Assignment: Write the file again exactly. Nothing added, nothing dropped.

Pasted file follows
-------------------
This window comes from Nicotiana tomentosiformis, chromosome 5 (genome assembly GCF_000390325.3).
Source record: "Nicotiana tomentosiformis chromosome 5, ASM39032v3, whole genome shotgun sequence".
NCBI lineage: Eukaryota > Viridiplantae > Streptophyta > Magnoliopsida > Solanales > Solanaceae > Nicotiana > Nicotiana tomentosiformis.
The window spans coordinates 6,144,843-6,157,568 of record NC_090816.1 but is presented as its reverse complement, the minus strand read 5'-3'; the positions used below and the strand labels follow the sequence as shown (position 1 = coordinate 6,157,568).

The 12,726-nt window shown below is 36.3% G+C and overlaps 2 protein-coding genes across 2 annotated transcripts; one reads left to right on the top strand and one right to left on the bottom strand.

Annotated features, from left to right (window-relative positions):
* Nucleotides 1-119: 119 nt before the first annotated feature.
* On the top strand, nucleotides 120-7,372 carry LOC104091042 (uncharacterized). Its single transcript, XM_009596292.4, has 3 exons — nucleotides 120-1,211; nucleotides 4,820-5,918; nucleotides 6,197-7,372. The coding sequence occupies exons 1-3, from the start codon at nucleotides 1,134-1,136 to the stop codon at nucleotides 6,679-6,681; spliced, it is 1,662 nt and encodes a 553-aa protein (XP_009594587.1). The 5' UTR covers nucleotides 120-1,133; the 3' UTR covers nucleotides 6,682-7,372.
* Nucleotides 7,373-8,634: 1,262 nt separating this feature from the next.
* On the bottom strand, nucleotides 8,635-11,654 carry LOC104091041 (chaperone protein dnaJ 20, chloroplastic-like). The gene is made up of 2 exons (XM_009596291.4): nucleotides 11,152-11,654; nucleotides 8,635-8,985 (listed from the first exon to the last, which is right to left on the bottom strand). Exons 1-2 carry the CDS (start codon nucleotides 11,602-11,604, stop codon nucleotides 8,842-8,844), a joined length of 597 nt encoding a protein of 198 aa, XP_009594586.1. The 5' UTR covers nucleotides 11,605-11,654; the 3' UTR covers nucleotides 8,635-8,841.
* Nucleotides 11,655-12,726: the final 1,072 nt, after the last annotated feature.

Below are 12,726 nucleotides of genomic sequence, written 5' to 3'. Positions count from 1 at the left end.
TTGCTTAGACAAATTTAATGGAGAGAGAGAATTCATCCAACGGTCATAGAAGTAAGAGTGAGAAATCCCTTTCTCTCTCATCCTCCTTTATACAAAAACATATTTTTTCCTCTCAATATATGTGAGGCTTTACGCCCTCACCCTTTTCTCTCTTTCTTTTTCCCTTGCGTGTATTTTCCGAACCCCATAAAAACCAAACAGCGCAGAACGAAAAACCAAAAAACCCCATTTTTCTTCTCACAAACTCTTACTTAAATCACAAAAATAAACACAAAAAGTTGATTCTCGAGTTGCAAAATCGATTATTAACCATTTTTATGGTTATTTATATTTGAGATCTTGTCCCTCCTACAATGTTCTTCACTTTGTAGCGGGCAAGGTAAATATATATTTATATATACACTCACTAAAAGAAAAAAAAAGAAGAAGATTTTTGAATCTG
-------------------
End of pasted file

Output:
This window comes from Nicotiana tomentosiformis, chromosome 5 (genome assembly GCF_000390325.3).
Source record: "Nicotiana tomentosiformis chromosome 5, ASM39032v3, whole genome shotgun sequence".
NCBI lineage: Eukaryota > Viridiplantae > Streptophyta > Magnoliopsida > Solanales > Solanaceae > Nicotiana > Nicotiana tomentosiformis.
The window spans coordinates 6,144,843-6,157,568 of record NC_090816.1 but is presented as its reverse complement, the minus strand read 5'-3'; the positions used below and the strand labels follow the sequence as shown (position 1 = coordinate 6,157,568).

The 12,726-nt window shown below is 36.3% G+C and overlaps 2 protein-coding genes across 2 annotated transcripts; one reads left to right on the top strand and one right to left on the bottom strand.

Annotated features, from left to right (window-relative positions):
* Nucleotides 1-119: 119 nt before the first annotated feature.
* On the top strand, nucleotides 120-7,372 carry LOC104091042 (uncharacterized). Its single transcript, XM_009596292.4, has 3 exons — nucleotides 120-1,211; nucleotides 4,820-5,918; nucleotides 6,197-7,372. The coding sequence occupies exons 1-3, from the start codon at nucleotides 1,134-1,136 to the stop codon at nucleotides 6,679-6,681; spliced, it is 1,662 nt and encodes a 553-aa protein (XP_009594587.1). The 5' UTR covers nucleotides 120-1,133; the 3' UTR covers nucleotides 6,682-7,372.
* Nucleotides 7,373-8,634: 1,262 nt separating this feature from the next.
* On the bottom strand, nucleotides 8,635-11,654 carry LOC104091041 (chaperone protein dnaJ 20, chloroplastic-like). The gene is made up of 2 exons (XM_009596291.4): nucleotides 11,152-11,654; nucleotides 8,635-8,985 (listed from the first exon to the last, which is right to left on the bottom strand). Exons 1-2 carry the CDS (start codon nucleotides 11,602-11,604, stop codon nucleotides 8,842-8,844), a joined length of 597 nt encoding a protein of 198 aa, XP_009594586.1. The 5' UTR covers nucleotides 11,605-11,654; the 3' UTR covers nucleotides 8,635-8,841.
* Nucleotides 11,655-12,726: the final 1,072 nt, after the last annotated feature.

Below are 12,726 nucleotides of genomic sequence, written 5' to 3'. Positions count from 1 at the left end.
TTGCTTAGACAAATTTAATGGAGAGAGAGAATTCATCCAACGGTCATAGAAGTAAGAGTGAGAAATCCCTTTCTCTCTCATCCTCCTTTATACAAAAACATATTTTTTCCTCTCAATATATGTGAGGCTTTACGCCCTCACCCTTTTCTCTCTTTCTTTTTCCCTTGCGTGTATTTTCCGAACCCCATAAAAACCAAACAGCGCAGAACGAAAAACCAAAAAACCCCATTTTTCTTCTCACAAACTCTTACTTAAATCACAAAAATAAACACAAAAAGTTGATTCTCGAGTTGCAAAATCGATTATTAACCATTTTTATGGTTATTTATATTTGAGATCTTGTCCCTCCTACAATGTTCTTCACTTTGTAGCGGGCAAGGTAAATATATATTTATATATACACTCACTAAAAGAAAAAAAAAGAAGAAGATTTTTGAATCTG